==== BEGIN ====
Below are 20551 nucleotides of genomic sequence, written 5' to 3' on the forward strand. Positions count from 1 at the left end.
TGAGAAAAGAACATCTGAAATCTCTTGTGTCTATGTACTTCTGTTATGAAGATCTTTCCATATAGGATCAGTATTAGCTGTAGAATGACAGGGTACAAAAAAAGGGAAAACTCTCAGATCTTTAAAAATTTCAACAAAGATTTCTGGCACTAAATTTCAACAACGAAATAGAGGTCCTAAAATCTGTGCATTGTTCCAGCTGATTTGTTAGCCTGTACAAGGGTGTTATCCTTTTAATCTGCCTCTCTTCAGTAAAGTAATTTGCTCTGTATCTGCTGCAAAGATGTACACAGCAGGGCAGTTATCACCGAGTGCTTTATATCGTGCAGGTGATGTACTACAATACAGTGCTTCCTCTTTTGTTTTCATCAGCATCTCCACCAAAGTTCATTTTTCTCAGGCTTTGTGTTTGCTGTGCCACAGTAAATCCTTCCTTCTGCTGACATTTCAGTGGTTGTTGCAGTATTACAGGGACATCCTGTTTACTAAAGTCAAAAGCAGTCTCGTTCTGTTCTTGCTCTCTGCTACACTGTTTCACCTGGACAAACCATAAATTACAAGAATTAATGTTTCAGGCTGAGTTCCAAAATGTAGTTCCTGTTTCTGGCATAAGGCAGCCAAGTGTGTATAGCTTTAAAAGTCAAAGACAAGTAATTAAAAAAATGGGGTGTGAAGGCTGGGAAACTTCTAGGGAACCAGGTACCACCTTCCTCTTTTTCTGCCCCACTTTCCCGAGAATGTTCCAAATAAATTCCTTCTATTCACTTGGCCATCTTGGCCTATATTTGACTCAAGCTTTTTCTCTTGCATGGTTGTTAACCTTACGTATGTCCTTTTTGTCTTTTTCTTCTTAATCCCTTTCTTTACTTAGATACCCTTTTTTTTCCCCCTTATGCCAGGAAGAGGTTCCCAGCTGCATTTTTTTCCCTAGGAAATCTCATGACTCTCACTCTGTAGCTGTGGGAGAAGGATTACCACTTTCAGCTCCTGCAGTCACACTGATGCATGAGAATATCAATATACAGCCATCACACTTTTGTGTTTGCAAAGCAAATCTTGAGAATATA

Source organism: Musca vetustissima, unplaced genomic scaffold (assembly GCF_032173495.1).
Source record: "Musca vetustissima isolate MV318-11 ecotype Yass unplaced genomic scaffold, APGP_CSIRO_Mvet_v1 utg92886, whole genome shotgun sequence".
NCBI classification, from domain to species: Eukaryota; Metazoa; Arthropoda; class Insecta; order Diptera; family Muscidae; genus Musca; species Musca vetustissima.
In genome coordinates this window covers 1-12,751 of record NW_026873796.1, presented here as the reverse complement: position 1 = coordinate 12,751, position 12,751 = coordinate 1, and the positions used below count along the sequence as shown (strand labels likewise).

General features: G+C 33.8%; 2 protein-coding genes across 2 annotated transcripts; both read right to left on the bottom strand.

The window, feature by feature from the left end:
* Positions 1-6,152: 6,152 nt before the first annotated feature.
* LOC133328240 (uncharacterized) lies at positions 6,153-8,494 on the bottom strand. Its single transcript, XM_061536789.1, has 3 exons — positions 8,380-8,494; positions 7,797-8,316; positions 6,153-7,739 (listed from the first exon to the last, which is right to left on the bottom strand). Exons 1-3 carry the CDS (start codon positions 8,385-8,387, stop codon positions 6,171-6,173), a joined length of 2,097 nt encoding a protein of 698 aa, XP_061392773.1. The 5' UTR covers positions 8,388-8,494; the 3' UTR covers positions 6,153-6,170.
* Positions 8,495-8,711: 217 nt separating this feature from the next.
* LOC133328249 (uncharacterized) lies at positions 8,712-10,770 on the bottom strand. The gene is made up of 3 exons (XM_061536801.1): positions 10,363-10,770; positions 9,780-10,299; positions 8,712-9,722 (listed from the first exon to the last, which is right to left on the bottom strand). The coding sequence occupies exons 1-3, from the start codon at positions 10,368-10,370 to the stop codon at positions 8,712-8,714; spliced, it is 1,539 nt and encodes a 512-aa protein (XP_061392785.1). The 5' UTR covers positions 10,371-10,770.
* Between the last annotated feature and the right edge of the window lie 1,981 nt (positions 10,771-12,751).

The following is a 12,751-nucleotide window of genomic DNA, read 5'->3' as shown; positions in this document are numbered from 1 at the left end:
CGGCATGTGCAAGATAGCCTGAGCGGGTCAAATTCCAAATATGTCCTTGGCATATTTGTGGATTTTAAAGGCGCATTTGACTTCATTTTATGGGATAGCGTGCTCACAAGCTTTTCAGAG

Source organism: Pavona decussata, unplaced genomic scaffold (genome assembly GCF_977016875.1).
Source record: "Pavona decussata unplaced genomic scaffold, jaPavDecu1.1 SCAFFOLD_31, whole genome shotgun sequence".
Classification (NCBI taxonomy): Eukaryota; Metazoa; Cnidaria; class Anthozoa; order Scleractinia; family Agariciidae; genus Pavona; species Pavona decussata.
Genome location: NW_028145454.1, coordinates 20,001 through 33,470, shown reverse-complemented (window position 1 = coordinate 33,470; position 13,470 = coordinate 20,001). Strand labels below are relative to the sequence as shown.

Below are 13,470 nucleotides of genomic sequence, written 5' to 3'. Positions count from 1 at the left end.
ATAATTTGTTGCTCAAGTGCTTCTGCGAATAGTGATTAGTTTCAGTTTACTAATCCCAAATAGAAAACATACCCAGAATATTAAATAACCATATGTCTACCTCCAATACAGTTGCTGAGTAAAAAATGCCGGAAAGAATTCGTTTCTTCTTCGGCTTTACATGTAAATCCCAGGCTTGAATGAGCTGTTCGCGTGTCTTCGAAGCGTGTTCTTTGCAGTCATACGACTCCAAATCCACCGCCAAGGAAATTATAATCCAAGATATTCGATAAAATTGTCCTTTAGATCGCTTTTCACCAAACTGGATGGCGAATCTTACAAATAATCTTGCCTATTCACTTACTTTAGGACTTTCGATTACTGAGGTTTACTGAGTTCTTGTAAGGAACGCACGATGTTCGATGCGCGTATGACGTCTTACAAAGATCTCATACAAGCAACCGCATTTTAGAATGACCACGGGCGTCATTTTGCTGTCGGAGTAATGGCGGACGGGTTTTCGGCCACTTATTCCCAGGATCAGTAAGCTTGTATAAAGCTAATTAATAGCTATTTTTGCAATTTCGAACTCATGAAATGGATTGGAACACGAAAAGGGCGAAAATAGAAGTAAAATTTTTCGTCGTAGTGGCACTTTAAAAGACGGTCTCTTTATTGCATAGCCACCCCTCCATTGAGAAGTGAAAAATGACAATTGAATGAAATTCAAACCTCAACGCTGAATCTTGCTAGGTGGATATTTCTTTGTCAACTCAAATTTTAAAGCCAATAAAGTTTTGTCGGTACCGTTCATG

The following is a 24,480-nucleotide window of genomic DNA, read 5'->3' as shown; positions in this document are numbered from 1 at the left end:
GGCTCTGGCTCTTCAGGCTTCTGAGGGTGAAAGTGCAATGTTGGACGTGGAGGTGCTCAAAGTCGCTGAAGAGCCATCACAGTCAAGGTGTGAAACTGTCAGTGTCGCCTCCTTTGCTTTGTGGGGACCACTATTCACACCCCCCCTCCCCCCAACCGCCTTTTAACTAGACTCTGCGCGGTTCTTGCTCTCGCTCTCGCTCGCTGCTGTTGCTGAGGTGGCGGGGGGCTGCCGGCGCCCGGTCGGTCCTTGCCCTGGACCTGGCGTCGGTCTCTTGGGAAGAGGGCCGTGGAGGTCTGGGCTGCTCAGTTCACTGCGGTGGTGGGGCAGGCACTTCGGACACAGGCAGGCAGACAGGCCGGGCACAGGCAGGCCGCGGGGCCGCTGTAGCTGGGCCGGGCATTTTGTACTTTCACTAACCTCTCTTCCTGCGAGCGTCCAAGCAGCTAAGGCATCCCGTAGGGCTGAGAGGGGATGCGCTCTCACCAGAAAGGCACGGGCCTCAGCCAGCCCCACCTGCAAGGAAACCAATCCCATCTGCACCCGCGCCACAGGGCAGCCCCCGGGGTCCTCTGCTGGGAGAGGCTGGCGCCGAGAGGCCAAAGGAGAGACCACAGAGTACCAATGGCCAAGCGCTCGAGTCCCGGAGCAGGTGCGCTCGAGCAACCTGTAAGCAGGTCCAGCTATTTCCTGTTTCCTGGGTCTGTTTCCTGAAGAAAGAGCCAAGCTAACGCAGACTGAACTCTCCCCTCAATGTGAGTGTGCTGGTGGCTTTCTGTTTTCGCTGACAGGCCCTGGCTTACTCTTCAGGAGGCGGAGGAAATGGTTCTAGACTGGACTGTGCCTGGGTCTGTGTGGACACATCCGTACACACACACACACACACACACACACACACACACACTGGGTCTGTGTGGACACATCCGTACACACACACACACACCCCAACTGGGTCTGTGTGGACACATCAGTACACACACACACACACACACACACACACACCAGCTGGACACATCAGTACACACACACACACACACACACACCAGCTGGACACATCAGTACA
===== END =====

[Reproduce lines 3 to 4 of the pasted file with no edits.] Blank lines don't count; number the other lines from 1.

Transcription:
Source organism: Musca vetustissima, unplaced genomic scaffold (assembly GCF_032173495.1).
Source record: "Musca vetustissima isolate MV318-11 ecotype Yass unplaced genomic scaffold, APGP_CSIRO_Mvet_v1 utg92886, whole genome shotgun sequence".